Favourite Books I Read In 2017

Having just started a new year, I thought I would write a post about my absolute favourite books that I read in 2017. This list is of exclusively books I read for the first time in 2017 – otherwise Harry Potter, To Kill a Mockingbird etc would come up year after year! – and are the ones that both really stood out to me while reading them but have also stuck with me as time has passed since. Needless to say, I can not recommend at of these books more highly; they are all so brilliant in various different ways, and I think I may have even found some favourites for life.

Tin Man by Sarah Winman

This is a short literary fiction novel that tells the story of two men, Ellis and Michael, who have been best friends ever since they met when they were 12 years old. When they grow older and Ellis meets his lovely bride-to-be Annie the two become and three, and throughout this novel – through different perspectives and the narrative jumping to different timelines – we discover what has happened to these characters up until present day. This novel has a quiet premise but nevertheless is massively impactful; this is one of the best portrayals of love, friendship and understanding I have ever read. Furthermore, the characters in this novel are some of the strongest characters I have ever read about – including the side characters – everyone being so well drawn, with no one seeming underdeveloped or unnecessary to the story. This is such a beautiful, well-crafted, simple novel that manages to encompass so many of the complexities of life, and I would urge anyone to try reading it.

When Breath Becomes Air by Paul Kalanithi

This is Paul Kalanithi’s memoir that tells the story of him as a 36 year old man who, on the verge of completing a decade of intensive neurosurgeon training, is diagnosed with inoperable lung cancer. Through this book we see Paul transition from being the doctor to the patient himself and in the face of all this he questions some really big things, such as what the meaning of his life is at that time. I really loved the philosophical aspects of this novel, and seeing the way Paul pieced together many things he had learned throughout this life regarding biology, literature and morality in order to give himself an answer to this question was fascinating. This book is so raw and touching; Paul Kalanithi does not shy away from the difficult truths of his situation which I really appreciated, and his reflection and positivity is so inspiring. I think anyone can learn something from this book.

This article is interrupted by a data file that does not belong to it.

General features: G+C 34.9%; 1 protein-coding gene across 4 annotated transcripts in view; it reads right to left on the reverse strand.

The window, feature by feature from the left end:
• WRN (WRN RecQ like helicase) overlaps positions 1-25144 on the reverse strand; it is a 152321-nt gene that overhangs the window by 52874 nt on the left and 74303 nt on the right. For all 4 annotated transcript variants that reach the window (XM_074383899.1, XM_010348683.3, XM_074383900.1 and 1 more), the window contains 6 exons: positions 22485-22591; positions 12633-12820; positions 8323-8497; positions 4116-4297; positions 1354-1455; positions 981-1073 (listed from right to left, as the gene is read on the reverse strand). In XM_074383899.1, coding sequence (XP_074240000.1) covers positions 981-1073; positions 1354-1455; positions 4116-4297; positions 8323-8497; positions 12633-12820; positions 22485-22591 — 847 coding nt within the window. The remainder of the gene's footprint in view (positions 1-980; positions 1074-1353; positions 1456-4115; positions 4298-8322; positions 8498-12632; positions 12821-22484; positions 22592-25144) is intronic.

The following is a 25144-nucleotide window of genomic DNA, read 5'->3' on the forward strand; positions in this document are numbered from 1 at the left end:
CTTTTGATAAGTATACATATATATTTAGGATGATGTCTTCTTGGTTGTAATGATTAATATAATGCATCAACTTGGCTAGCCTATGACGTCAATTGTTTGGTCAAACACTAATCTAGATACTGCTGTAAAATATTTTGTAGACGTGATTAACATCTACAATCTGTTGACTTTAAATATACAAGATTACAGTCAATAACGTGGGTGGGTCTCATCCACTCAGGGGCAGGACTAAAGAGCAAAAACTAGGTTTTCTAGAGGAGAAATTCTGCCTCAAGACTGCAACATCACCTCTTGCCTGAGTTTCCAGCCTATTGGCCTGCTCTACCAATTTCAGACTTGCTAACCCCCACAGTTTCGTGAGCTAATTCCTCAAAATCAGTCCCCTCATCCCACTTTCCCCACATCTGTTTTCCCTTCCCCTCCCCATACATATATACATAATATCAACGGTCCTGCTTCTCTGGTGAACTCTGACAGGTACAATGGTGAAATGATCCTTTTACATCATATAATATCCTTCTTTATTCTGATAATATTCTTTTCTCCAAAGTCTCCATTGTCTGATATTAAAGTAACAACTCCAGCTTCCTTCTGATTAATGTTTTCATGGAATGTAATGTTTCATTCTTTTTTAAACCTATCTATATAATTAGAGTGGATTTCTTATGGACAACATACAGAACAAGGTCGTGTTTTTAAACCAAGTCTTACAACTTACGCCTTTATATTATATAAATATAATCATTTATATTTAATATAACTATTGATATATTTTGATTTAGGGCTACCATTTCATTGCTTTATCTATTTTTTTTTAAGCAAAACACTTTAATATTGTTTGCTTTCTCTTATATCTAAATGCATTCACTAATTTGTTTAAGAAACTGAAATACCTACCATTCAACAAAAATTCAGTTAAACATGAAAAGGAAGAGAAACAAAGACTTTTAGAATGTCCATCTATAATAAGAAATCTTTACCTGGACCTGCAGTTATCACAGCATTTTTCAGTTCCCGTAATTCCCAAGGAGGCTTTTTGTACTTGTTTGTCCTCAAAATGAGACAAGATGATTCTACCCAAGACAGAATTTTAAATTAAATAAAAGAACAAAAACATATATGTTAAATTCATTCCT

The Gustav Sonata by Rose Tremain

This is a historical literary fiction novel set in 1940s Switzerland, that tells the story of protagonist Gustav Pearle who lives quite a lonely childhood – due to his unrequited devotion to his widowed mother – until he meets a young Jewish boy his age, Anton Zweibel, and the two boys quickly become best friends. In this novel we get to see Gustav over a few decades and witness the way his friendship with Anton develops, and this was particularly interesting due to the many difficult circumstances their friendship is faced with. The main strength of this novel is the way that Rose Tremain explores a vast tangle of human relationships between all of her characters, and the ways they can be so complex and weave in and out of each other. I absolutely loved this novel for is subtly and awareness and also just its simply beautiful writing, and I will definitely be reading more Rose Tremain in the coming year!